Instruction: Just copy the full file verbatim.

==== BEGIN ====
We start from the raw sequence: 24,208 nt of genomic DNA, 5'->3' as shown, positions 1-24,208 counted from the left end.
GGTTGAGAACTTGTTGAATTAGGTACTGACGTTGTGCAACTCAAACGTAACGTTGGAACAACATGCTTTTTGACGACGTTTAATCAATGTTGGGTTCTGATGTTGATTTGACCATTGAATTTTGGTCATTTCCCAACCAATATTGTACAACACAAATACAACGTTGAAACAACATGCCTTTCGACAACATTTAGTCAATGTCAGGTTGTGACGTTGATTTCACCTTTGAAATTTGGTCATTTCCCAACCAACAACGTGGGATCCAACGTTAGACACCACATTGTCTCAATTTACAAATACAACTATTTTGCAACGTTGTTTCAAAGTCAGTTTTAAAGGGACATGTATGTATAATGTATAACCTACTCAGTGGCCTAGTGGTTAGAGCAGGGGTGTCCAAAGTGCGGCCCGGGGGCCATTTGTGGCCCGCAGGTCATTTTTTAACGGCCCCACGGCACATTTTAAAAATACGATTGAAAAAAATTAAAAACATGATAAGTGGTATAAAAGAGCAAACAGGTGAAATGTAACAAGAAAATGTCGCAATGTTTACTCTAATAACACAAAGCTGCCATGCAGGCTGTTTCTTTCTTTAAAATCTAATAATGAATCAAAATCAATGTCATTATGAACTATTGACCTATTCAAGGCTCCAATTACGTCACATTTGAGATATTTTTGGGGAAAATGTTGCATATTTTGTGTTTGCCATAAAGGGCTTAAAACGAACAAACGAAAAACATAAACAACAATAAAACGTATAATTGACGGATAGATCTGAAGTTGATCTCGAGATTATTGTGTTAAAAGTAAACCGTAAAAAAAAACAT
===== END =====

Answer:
We start from the raw sequence: 24,208 nt of genomic DNA, 5'->3' as shown, positions 1-24,208 counted from the left end.
GGTTGAGAACTTGTTGAATTAGGTACTGACGTTGTGCAACTCAAACGTAACGTTGGAACAACATGCTTTTTGACGACGTTTAATCAATGTTGGGTTCTGATGTTGATTTGACCATTGAATTTTGGTCATTTCCCAACCAATATTGTACAACACAAATACAACGTTGAAACAACATGCCTTTCGACAACATTTAGTCAATGTCAGGTTGTGACGTTGATTTCACCTTTGAAATTTGGTCATTTCCCAACCAACAACGTGGGATCCAACGTTAGACACCACATTGTCTCAATTTACAAATACAACTATTTTGCAACGTTGTTTCAAAGTCAGTTTTAAAGGGACATGTATGTATAATGTATAACCTACTCAGTGGCCTAGTGGTTAGAGCAGGGGTGTCCAAAGTGCGGCCCGGGGGCCATTTGTGGCCCGCAGGTCATTTTTTAACGGCCCCACGGCACATTTTAAAAATACGATTGAAAAAAATTAAAAACATGATAAGTGGTATAAAAGAGCAAACAGGTGAAATGTAACAAGAAAATGTCGCAATGTTTACTCTAATAACACAAAGCTGCCATGCAGGCTGTTTCTTTCTTTAAAATCTAATAATGAATCAAAATCAATGTCATTATGAACTATTGACCTATTCAAGGCTCCAATTACGTCACATTTGAGATATTTTTGGGGAAAATGTTGCATATTTTGTGTTTGCCATAAAGGGCTTAAAACGAACAAACGAAAAACATAAACAACAATAAAACGTATAATTGACGGATAGATCTGAAGTTGATCTCGAGATTATTGTGTTAAAAGTAAACCGTAAAAAAAAACAT